The big difference is where they allow possession. As we noted above, the Storm like to control opponents in their own half, and even from Rounds 6-22 they’re still holding opponents to 56% of play the balls inside their own half, down from nearly 60% for the season.,

During the same time period, Manly are at the other end of the scale, with only 49% of opponents play the balls inside their own half, or 51% of them inside Manly’s half. No other team in the NRL is below 52% over the same rounds – even teams facing the Broncos and Bulldogs are in the 54% range. The NRL average for 2021 is 57%, and from 2014-2021 it’s 54%.

To see just where Manly sit, below is the chart of all NRL clubs and their percentages of play the balls their opponents have inside their own half, their opponent’s midfield (20m-50m) and inside 20 metres, ranked by percentage inside their own half.

You can see just how dominant the top sides have been, with the Eels and Rabbitohs in particular allowing just 14% of play the balls inside their own 20 metre zone. Manly is over 10% higher than those sides, allowing 25.1% of play the balls in their own 20 metre area, the worst in the NRL.

Going back to where that 49% of play the balls inside opponent’s halves, sits historically, there’s only been a handful of sides with a lower percentage than Manly this season. Three of them came from the Canberra Raiders (2016-2018) and the 2015 and 2017 Gold Coast Titans. Not exactly elite company and it’s very rare to see teams allowing over 50% of their opponent play the balls in their own half, especially for contending sides.

I guess when you have Tom Trbojevic on the field it’s almost irrelevant where your opponents are playing the ball. It will be interesting to see if Manly can make a run in the finals whilst giving up the same level of field position.

Error rate

Lastly this week we’re going to check in on Error rates for NRL players this season. What’s error rate? Simply put, it’s the number of possessions needed for a player to cause an error. Here’s the worst players this season with a minimum of three errors. Generally, anyone with an error rate of under 15 is pretty bad and under 10 is terrible.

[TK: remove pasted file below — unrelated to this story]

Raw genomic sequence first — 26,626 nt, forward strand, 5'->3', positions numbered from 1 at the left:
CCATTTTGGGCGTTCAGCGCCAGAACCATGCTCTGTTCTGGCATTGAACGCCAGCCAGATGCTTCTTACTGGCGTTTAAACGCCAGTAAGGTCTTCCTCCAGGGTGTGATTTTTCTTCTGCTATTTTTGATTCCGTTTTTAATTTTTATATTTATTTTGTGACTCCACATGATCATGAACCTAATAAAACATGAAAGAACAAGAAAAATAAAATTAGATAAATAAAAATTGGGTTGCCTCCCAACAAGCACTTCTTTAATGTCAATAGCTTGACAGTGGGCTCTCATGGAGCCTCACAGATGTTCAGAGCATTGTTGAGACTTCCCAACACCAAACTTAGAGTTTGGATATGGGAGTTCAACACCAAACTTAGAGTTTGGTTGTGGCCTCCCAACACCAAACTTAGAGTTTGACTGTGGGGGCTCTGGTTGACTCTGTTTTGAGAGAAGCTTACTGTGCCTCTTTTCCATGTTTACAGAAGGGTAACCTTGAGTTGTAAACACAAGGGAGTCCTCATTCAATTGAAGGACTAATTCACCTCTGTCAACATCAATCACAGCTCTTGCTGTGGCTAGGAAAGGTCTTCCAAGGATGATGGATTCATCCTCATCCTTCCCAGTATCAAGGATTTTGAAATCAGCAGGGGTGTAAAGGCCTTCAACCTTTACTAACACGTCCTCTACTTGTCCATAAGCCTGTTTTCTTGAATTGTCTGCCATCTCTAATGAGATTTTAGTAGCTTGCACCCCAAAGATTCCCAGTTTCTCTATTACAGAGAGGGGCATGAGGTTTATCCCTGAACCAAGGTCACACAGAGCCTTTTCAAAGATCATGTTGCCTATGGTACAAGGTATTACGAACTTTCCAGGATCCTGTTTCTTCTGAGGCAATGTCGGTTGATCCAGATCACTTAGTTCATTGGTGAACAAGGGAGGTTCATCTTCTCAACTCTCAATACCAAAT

Tigers rookie winger and cult figure Zac Cini takes top spot here, with an eye watering seven errors in three games, one every 5.7 possessions. There’s probably a reason why Michael McGuire hasn’t featured him much since his debut earlier in 2021.

Brent Naden from Penrith and Jordan Pereira from the Dragons round out the top three, with rates of 7.1 and 8.1 respectively. On raw volume terms, Naden’s 12 in five games is giving Cini’s seven in three games a scare though.

Most of the players inside the top ten haven’t played regularly this season. If you look at players with at least 10 games played, the Warriors Jack Murchie would fare the worst with 8 errors at a rate of one every 8.3 possessions. The Roosters Matt Ikuvalu has a bit of a reputation among Roosters fans as having a case of Burgess hands, with 22 errors in 13 games at a rate of one every 11.5 possessions.

Along with Naden, the Panthers have two other players inside the top 13 with rookie Izack Tago (8.5) and Viliame Kikau (11.6). Kikau’s number is probably more concerning for Penrith given the number of minutes he’s played and how many touches of the ball he’s had, especially in attacking situations.

The on field location of set restarts – NRL Round 21 stats and trends

After spending the last few weeks looking at the timing, margins and tackles where set restarts occur, this week the Eye Test is continuing to break down those numbers on a team-by-team basis to look at where these infractions are occurring on the field and which tackle teams are conceding them.

Before we get into the team breakdowns, I want to revisit the analysis from the last post on the site concerning which tackle restarts were conceded on. In noting that the average restart awarded 2.3 more tackles because so many of them occurred on tackle one, r/NRL Reddit user Abbabaloney raised a great point about first tackle restarts. Their point was that there should be more first tackle set restarts because there are more first tackles. This makes sense and they’re right, there are more first tackles. They suggested the best way to look at them is the rate of restarts per tackle.